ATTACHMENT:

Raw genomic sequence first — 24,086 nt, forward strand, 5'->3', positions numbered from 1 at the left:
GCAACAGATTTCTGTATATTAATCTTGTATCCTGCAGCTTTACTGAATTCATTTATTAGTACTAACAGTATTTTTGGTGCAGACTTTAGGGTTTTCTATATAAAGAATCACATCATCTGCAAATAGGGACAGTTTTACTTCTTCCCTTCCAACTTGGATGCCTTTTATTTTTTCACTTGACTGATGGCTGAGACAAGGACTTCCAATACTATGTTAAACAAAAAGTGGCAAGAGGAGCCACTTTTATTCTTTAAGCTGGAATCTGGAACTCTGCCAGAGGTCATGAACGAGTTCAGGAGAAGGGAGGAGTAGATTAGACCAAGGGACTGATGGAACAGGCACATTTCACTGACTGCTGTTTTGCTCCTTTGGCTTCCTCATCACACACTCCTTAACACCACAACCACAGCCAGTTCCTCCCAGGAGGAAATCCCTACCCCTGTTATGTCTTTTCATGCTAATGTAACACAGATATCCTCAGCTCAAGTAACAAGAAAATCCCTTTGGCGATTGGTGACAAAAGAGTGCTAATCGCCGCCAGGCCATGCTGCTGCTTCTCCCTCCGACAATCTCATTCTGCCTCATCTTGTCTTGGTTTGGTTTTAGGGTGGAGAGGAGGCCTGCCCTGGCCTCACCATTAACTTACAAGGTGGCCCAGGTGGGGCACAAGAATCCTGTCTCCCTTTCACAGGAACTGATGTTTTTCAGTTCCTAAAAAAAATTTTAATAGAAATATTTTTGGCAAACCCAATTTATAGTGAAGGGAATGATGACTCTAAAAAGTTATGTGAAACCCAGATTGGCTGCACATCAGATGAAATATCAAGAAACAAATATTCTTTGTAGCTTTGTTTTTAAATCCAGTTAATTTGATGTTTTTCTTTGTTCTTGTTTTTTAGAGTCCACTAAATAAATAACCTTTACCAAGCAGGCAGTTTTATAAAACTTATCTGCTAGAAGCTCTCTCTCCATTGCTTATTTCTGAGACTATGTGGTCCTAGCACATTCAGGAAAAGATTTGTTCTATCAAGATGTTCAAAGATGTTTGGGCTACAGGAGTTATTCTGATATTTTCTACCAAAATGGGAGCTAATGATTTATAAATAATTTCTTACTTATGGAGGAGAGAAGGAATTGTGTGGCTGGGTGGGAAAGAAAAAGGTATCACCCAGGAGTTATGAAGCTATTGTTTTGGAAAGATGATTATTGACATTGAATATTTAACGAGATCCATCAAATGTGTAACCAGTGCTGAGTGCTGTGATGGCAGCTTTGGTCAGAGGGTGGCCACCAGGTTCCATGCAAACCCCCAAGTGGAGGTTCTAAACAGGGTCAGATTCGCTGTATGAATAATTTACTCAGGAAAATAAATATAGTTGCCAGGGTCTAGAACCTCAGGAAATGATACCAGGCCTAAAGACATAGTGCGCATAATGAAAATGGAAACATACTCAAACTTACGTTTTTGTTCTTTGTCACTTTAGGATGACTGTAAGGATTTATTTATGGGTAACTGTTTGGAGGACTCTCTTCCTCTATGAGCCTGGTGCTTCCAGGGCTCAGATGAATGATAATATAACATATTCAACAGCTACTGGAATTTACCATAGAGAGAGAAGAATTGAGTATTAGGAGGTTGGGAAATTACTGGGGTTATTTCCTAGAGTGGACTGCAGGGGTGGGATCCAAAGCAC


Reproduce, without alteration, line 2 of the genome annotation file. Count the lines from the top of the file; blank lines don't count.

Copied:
GCAACAGATTTCTGTATATTAATCTTGTATCCTGCAGCTTTACTGAATTCATTTATTAGTACTAACAGTATTTTTGGTGCAGACTTTAGGGTTTTCTATATAAAGAATCACATCATCTGCAAATAGGGACAGTTTTACTTCTTCCCTTCCAACTTGGATGCCTTTTATTTTTTCACTTGACTGATGGCTGAGACAAGGACTTCCAATACTATGTTAAACAAAAAGTGGCAAGAGGAGCCACTTTTATTCTTTAAGCTGGAATCTGGAACTCTGCCAGAGGTCATGAACGAGTTCAGGAGAAGGGAGGAGTAGATTAGACCAAGGGACTGATGGAACAGGCACATTTCACTGACTGCTGTTTTGCTCCTTTGGCTTCCTCATCACACACTCCTTAACACCACAACCACAGCCAGTTCCTCCCAGGAGGAAATCCCTACCCCTGTTATGTCTTTTCATGCTAATGTAACACAGATATCCTCAGCTCAAGTAACAAGAAAATCCCTTTGGCGATTGGTGACAAAAGAGTGCTAATCGCCGCCAGGCCATGCTGCTGCTTCTCCCTCCGACAATCTCATTCTGCCTCATCTTGTCTTGGTTTGGTTTTAGGGTGGAGAGGAGGCCTGCCCTGGCCTCACCATTAACTTACAAGGTGGCCCAGGTGGGGCACAAGAATCCTGTCTCCCTTTCACAGGAACTGATGTTTTTCAGTTCCTAAAAAAAATTTTAATAGAAATATTTTTGGCAAACCCAATTTATAGTGAAGGGAATGATGACTCTAAAAAGTTATGTGAAACCCAGATTGGCTGCACATCAGATGAAATATCAAGAAACAAATATTCTTTGTAGCTTTGTTTTTAAATCCAGTTAATTTGATGTTTTTCTTTGTTCTTGTTTTTTAGAGTCCACTAAATAAATAACCTTTACCAAGCAGGCAGTTTTATAAAACTTATCTGCTAGAAGCTCTCTCTCCATTGCTTATTTCTGAGACTATGTGGTCCTAGCACATTCAGGAAAAGATTTGTTCTATCAAGATGTTCAAAGATGTTTGGGCTACAGGAGTTATTCTGATATTTTCTACCAAAATGGGAGCTAATGATTTATAAATAATTTCTTACTTATGGAGGAGAGAAGGAATTGTGTGGCTGGGTGGGAAAGAAAAAGGTATCACCCAGGAGTTATGAAGCTATTGTTTTGGAAAGATGATTATTGACATTGAATATTTAACGAGATCCATCAAATGTGTAACCAGTGCTGAGTGCTGTGATGGCAGCTTTGGTCAGAGGGTGGCCACCAGGTTCCATGCAAACCCCCAAGTGGAGGTTCTAAACAGGGTCAGATTCGCTGTATGAATAATTTACTCAGGAAAATAAATATAGTTGCCAGGGTCTAGAACCTCAGGAAATGATACCAGGCCTAAAGACATAGTGCGCATAATGAAAATGGAAACATACTCAAACTTACGTTTTTGTTCTTTGTCACTTTAGGATGACTGTAAGGATTTATTTATGGGTAACTGTTTGGAGGACTCTCTTCCTCTATGAGCCTGGTGCTTCCAGGGCTCAGATGAATGATAATATAACATATTCAACAGCTACTGGAATTTACCATAGAGAGAGAAGAATTGAGTATTAGGAGGTTGGGAAATTACTGGGGTTATTTCCTAGAGTGGACTGCAGGGGTGGGATCCAAAGCAC